His superiors further accused Damien of being a "loner" because of his unhappy relationship with the three assistants they had sent him at different times. However, no one was more irritated by Damien's fame than Hawaii's Yankee missionaries. Stern Puritan divines felt leprosy was the result of the Hawaiian people's decadence. The segregation policy would have to be enforced to hasten the inevitable physical and moral collapse of the essentially rotten Hawaiian culture. There were medical doctors who were so convinced of an essential connection between leprosy and sexual immorality that they insisted that leprosy could be spread only through sexual contact (Damien the Leper). .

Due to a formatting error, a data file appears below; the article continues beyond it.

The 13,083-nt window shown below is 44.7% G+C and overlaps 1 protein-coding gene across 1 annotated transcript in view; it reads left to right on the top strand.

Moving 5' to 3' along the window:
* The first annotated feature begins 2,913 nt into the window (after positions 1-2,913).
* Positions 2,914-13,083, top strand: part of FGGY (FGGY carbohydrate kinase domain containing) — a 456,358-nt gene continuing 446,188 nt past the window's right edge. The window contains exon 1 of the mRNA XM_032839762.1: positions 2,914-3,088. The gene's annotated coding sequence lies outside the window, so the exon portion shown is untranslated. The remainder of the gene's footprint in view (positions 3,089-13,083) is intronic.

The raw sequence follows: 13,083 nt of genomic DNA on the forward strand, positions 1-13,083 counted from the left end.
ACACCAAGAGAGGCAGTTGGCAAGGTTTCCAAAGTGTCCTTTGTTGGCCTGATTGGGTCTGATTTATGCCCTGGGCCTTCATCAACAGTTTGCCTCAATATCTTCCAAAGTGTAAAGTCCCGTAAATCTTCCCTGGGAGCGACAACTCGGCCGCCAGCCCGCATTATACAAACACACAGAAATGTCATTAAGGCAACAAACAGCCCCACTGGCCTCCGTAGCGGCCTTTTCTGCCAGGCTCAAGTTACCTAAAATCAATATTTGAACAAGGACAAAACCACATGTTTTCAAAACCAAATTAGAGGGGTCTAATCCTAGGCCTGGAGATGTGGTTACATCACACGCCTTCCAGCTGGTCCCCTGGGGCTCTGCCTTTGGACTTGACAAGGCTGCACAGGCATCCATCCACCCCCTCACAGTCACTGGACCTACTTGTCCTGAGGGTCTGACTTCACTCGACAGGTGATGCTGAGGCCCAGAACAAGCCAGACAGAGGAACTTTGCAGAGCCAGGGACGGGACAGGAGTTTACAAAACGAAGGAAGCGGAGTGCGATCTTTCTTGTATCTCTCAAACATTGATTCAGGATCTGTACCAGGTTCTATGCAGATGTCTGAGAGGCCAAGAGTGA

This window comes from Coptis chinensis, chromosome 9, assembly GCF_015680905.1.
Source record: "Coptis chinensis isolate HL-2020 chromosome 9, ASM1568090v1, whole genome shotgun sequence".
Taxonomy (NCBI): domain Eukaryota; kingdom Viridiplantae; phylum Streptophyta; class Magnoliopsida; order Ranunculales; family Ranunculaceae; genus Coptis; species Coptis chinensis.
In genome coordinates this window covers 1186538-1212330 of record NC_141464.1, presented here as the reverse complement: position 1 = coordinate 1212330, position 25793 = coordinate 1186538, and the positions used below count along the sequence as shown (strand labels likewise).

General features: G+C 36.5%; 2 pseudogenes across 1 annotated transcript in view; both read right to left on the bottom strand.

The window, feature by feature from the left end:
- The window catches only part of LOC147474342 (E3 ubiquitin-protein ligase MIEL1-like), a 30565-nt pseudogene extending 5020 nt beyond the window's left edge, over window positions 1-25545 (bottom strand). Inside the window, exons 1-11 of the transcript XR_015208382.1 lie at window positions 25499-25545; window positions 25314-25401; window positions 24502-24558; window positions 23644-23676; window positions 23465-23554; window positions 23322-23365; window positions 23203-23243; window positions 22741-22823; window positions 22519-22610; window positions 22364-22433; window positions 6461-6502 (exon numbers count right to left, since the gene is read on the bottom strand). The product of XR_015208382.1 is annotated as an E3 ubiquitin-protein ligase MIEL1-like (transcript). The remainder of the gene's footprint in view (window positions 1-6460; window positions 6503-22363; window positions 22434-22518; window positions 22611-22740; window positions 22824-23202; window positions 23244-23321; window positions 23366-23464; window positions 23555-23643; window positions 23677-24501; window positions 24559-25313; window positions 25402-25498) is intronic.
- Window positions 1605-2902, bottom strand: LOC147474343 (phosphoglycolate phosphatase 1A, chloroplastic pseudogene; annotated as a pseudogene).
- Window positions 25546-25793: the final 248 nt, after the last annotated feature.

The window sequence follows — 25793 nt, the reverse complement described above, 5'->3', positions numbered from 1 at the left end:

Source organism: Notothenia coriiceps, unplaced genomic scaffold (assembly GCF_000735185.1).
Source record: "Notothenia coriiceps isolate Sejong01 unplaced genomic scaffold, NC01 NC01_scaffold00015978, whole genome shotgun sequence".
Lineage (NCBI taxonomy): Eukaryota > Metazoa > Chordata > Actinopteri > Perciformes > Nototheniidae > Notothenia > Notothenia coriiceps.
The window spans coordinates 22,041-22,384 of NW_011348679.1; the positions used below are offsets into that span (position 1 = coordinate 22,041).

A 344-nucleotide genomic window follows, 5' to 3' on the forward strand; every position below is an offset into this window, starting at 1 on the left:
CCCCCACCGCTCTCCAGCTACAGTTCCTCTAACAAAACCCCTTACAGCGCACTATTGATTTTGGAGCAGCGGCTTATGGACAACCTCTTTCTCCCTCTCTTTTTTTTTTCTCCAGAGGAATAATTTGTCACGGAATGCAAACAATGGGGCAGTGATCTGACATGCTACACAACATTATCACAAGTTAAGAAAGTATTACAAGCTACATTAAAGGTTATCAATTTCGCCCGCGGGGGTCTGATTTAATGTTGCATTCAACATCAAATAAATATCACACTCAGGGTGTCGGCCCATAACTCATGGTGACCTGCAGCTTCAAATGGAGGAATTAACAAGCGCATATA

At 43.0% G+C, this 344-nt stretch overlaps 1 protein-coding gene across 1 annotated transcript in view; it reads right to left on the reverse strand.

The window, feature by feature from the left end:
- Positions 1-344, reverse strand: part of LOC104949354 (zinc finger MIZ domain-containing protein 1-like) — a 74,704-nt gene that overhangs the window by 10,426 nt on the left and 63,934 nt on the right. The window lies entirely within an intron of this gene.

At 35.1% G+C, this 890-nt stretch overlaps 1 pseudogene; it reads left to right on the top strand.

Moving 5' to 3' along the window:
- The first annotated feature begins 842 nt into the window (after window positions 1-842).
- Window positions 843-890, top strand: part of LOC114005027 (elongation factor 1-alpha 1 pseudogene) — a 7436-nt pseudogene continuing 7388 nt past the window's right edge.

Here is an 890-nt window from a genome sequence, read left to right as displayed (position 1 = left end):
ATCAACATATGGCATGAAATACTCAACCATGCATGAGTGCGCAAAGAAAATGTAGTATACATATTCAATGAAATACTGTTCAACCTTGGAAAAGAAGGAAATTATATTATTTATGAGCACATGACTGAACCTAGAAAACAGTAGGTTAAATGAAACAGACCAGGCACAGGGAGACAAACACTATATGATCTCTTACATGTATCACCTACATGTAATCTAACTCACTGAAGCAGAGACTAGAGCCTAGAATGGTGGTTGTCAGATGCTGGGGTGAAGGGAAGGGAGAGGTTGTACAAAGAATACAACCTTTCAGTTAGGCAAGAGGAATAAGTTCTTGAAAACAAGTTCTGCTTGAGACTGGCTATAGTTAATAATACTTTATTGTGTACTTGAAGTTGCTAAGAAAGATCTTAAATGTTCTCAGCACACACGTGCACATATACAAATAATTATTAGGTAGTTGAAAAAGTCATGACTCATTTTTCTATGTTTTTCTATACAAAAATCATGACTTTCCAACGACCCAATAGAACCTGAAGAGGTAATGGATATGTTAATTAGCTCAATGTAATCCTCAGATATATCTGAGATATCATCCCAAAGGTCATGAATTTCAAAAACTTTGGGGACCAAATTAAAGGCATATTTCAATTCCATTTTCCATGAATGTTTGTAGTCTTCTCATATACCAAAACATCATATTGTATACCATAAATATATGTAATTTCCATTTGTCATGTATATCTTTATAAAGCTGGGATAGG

From the time he arrived, Father Damien never showed his disgust, despite working for sixteen years in what has been described as a living hell. Upon his landing, he immediately considered himself one of them, referring to the group as we lepers. In all things, his lepers came first. In the very beginning of his mission, Damien attempted to restore a sense of personal worth and dignity in each leper. He encouraged all the lepers to help in all of his activities, and together they built everything from roads to cottages. "Under Damien's vigorous lead, a sense of dignity and joy-and order replaced Molokai's despair and lawlessness. Though he decided not engage in sexual contact with the lepers, he did not try to protect himself them. He bandaged their sores and "placed the host upon their battered mouths" (Damien the Leper). Father Damien's stubbornness about the care of the lepers angered the Hawaiian government, who was spending five percent of their annual revenues on care for the lepers. After his death, one of the Yankee missionaries, Dr. Charles Hyde, attacked the priest's moral life. He claimed Damien contracted leprosy through his licentious behavior. At the time, leprosy was thought to be spread primarily through sexual contact, and so Dr.